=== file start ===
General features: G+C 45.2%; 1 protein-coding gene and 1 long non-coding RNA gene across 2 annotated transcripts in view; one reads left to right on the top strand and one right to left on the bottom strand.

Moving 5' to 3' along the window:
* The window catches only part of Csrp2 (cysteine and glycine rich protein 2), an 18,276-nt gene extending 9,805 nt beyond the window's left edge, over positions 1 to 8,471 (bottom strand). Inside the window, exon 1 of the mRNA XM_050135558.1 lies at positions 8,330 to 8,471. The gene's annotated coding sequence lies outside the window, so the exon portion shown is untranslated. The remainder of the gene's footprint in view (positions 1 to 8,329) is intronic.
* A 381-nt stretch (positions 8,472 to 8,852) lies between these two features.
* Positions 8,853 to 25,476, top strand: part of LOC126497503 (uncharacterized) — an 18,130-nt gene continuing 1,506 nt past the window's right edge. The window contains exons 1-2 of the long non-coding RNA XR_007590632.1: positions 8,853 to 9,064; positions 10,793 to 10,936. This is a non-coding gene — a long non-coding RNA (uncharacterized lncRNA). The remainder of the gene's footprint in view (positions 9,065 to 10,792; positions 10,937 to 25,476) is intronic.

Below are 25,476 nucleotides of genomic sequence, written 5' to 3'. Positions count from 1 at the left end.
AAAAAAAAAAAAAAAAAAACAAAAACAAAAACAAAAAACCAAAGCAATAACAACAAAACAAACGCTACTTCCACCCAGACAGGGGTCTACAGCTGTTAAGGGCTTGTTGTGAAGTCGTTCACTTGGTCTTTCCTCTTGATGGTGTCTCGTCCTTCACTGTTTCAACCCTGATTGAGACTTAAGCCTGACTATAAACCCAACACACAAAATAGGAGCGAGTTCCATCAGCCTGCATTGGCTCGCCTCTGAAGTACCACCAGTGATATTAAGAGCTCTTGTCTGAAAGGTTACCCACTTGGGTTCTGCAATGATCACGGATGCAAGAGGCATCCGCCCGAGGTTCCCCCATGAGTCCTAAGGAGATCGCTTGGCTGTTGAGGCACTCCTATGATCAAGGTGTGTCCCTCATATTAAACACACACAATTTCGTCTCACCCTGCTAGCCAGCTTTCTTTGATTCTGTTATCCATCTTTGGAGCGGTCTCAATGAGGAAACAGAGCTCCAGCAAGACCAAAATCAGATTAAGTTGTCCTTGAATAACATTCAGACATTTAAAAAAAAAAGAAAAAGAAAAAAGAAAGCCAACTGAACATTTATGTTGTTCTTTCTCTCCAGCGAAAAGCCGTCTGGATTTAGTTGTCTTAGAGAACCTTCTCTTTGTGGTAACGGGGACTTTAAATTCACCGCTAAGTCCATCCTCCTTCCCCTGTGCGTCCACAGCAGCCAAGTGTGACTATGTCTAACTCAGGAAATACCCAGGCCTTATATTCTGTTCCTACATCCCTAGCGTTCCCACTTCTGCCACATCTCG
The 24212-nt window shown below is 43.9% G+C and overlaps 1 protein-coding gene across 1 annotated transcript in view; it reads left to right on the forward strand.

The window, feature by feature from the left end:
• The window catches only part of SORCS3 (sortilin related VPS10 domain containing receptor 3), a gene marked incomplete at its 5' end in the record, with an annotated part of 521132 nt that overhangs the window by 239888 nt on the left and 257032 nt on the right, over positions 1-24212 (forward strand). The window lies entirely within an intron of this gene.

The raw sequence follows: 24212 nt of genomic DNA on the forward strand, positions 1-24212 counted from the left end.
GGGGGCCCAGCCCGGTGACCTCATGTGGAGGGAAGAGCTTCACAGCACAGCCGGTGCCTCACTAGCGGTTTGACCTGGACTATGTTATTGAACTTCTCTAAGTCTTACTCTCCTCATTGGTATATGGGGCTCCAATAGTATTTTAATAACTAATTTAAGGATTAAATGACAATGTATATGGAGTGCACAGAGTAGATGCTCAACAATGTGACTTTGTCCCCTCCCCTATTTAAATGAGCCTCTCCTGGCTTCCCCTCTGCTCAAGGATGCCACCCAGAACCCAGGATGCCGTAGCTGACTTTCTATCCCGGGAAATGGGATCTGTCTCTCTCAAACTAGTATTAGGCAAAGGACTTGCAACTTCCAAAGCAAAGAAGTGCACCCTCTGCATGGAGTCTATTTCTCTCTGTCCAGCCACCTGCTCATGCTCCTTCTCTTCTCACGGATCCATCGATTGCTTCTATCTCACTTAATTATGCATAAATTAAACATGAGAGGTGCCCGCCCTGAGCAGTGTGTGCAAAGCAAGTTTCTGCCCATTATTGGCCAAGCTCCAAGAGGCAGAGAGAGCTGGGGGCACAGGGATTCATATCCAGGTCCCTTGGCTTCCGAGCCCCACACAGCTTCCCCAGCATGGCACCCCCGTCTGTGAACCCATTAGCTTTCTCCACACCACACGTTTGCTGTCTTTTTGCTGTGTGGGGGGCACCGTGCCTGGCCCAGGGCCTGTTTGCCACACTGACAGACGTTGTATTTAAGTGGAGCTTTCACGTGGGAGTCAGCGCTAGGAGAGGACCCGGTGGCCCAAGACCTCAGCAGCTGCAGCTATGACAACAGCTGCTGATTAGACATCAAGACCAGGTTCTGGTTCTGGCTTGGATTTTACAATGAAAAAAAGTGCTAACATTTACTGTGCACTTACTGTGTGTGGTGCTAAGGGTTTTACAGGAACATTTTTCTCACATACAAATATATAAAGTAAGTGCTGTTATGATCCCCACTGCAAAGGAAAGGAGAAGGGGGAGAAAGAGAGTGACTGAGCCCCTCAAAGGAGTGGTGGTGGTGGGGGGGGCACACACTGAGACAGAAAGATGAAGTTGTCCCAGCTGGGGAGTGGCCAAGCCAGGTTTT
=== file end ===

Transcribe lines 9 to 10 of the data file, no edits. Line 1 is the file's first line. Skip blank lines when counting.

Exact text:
The window, feature by feature from the left end:
• The window catches only part of SORCS3 (sortilin related VPS10 domain containing receptor 3), a gene marked incomplete at its 5' end in the record, with an annotated part of 521132 nt that overhangs the window by 239888 nt on the left and 257032 nt on the right, over positions 1-24212 (forward strand). The window lies entirely within an intron of this gene.